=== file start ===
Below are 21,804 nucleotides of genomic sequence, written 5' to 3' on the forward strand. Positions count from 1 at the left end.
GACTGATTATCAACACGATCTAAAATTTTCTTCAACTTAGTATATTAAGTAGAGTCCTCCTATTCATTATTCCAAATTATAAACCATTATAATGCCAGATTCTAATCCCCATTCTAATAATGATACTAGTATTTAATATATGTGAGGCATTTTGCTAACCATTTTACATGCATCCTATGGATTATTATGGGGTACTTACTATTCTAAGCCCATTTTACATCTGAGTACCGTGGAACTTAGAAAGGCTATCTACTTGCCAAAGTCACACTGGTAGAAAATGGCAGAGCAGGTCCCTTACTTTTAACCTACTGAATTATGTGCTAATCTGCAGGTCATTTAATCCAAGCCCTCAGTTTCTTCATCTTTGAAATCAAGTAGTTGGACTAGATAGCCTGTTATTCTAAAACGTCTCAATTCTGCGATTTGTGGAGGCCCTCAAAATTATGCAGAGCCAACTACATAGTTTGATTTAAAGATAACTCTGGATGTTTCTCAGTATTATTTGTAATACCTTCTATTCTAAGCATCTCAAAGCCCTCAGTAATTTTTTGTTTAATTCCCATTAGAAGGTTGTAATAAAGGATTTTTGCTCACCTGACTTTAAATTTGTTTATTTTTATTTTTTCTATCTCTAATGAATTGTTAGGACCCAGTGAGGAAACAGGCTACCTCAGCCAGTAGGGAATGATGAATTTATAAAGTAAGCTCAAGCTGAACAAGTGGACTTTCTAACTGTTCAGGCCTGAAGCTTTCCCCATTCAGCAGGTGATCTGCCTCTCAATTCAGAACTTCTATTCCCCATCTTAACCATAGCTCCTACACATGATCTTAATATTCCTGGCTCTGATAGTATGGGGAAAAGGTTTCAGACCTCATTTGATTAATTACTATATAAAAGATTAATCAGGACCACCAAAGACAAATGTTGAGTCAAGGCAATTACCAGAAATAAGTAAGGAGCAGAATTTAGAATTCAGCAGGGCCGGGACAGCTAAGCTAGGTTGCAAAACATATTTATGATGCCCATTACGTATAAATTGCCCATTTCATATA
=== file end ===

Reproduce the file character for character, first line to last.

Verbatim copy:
Below are 21,804 nucleotides of genomic sequence, written 5' to 3' on the forward strand. Positions count from 1 at the left end.
GACTGATTATCAACACGATCTAAAATTTTCTTCAACTTAGTATATTAAGTAGAGTCCTCCTATTCATTATTCCAAATTATAAACCATTATAATGCCAGATTCTAATCCCCATTCTAATAATGATACTAGTATTTAATATATGTGAGGCATTTTGCTAACCATTTTACATGCATCCTATGGATTATTATGGGGTACTTACTATTCTAAGCCCATTTTACATCTGAGTACCGTGGAACTTAGAAAGGCTATCTACTTGCCAAAGTCACACTGGTAGAAAATGGCAGAGCAGGTCCCTTACTTTTAACCTACTGAATTATGTGCTAATCTGCAGGTCATTTAATCCAAGCCCTCAGTTTCTTCATCTTTGAAATCAAGTAGTTGGACTAGATAGCCTGTTATTCTAAAACGTCTCAATTCTGCGATTTGTGGAGGCCCTCAAAATTATGCAGAGCCAACTACATAGTTTGATTTAAAGATAACTCTGGATGTTTCTCAGTATTATTTGTAATACCTTCTATTCTAAGCATCTCAAAGCCCTCAGTAATTTTTTGTTTAATTCCCATTAGAAGGTTGTAATAAAGGATTTTTGCTCACCTGACTTTAAATTTGTTTATTTTTATTTTTTCTATCTCTAATGAATTGTTAGGACCCAGTGAGGAAACAGGCTACCTCAGCCAGTAGGGAATGATGAATTTATAAAGTAAGCTCAAGCTGAACAAGTGGACTTTCTAACTGTTCAGGCCTGAAGCTTTCCCCATTCAGCAGGTGATCTGCCTCTCAATTCAGAACTTCTATTCCCCATCTTAACCATAGCTCCTACACATGATCTTAATATTCCTGGCTCTGATAGTATGGGGAAAAGGTTTCAGACCTCATTTGATTAATTACTATATAAAAGATTAATCAGGACCACCAAAGACAAATGTTGAGTCAAGGCAATTACCAGAAATAAGTAAGGAGCAGAATTTAGAATTCAGCAGGGCCGGGACAGCTAAGCTAGGTTGCAAAACATATTTATGATGCCCATTACGTATAAATTGCCCATTTCATATA